Funeral homes offering DNA preservation
BOISE – There’s a major change in the U.S. when it comes to “end-of-life” decisions. More than half of all Americans are choosing to be cremated. And that’s created a whole new market for a brand new product: DNA preservation.
“The ability to take post mortem DNA and have it stored for the family can be very valuable,” says Cheryl Godbout of Cloverdale Funeral Home in Boise.
For about 300 dollars, a service called DNA Memorial can preserve a loved one’s DNA in a tiny vial for years to come.
You can even get the vial incorporated into a stylish glass keepsake.
“We’ve had very good response to it and a lot of interest in DNA right now,” says Godbout.
According to their flyer, DNA Memorial can calculate inherited disease risks for children and future generations.
“If you want to test it they can for anything from ancestry to diseases to different genetic things going on,” adds Godbout.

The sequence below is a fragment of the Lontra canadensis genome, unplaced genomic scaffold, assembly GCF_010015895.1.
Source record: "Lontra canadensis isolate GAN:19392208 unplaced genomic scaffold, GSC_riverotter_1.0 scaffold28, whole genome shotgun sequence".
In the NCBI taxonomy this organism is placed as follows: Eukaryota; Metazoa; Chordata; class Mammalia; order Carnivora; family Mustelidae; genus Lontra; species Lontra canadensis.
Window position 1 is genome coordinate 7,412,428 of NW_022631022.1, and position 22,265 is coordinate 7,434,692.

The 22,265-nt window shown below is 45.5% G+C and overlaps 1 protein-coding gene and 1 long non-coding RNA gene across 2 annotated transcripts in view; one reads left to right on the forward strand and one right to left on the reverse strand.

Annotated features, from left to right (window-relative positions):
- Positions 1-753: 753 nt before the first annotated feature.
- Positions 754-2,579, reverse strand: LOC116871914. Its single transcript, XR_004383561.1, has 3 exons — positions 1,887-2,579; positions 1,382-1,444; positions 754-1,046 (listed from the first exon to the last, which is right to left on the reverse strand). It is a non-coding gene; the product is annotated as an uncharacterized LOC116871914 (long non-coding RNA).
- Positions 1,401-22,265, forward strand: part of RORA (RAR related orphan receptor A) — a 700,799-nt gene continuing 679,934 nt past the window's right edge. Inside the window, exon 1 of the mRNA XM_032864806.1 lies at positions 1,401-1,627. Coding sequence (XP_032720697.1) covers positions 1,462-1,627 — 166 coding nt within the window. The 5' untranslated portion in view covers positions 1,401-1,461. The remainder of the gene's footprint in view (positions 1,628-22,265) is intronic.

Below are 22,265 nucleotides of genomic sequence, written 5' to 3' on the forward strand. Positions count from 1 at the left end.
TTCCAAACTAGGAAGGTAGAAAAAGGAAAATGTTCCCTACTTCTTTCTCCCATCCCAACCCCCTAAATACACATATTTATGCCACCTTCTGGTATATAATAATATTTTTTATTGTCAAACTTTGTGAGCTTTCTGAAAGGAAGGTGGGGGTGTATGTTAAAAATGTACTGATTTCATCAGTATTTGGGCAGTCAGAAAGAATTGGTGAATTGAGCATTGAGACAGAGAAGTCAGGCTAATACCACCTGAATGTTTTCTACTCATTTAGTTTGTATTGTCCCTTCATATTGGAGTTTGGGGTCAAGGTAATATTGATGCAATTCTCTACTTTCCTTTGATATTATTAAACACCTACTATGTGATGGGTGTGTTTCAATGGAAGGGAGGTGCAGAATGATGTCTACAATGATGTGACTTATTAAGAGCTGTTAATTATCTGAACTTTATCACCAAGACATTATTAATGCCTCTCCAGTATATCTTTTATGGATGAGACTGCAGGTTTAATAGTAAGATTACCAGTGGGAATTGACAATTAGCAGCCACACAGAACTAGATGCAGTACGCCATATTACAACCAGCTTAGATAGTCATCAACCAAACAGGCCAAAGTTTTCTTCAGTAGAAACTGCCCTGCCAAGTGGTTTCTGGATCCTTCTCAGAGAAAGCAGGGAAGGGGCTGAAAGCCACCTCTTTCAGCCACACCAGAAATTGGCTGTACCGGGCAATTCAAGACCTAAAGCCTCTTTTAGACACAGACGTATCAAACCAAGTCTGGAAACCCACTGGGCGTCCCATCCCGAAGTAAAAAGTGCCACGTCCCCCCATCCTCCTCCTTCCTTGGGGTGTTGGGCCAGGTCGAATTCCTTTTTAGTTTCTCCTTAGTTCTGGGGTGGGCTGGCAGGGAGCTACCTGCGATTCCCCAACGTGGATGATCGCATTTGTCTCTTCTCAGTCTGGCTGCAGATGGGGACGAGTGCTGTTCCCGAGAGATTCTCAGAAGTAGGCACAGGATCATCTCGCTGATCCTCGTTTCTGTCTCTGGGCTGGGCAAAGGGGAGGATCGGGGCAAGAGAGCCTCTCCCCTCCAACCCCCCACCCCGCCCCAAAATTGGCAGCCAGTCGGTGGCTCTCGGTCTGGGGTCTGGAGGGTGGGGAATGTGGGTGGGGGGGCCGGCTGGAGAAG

Of course, each actual test requires an additional fee of several hundred dollars. But is it worth it? KIVI asked Boise State University’s pre-eminent DNA expert, Greg Hampikian, what he thought.
“I don’t really see the informational benefit of getting a swab at death,” says Hampikian, “You have a copy of your own dna walking around with you.”
If you’re concerned about your own health or future generations, Hampikian says swab yourself.
“Should you ever want to do a test on yourself, it”ll tell you everything you need to know about your own health and the health of your children.”
But what about storage? How long will the DNA last if you swab your own cheek, or your parent’s, and put it back in the sealed container?
“I’ve seen DNA last 40 years at least and good long beyond that,” says Hampikian, “A lot of things are sold to preserve DNA. It’s not necessary.”
So, in the end, Hampikian says there’s not much scientific benefit.
But, if you just like having your loved one close to you, and many do, a keepsake may be the way to go.
At least it’s a lot more personal than a swab package.
The one area where Hampikian says DNA of a loved one may be truly helpful is to determine paternity. But, that can also be done more cheaply through some of the other DNA services on the market.
This article was first published with fellow CNN affiliate KIVI. It is used here with permission.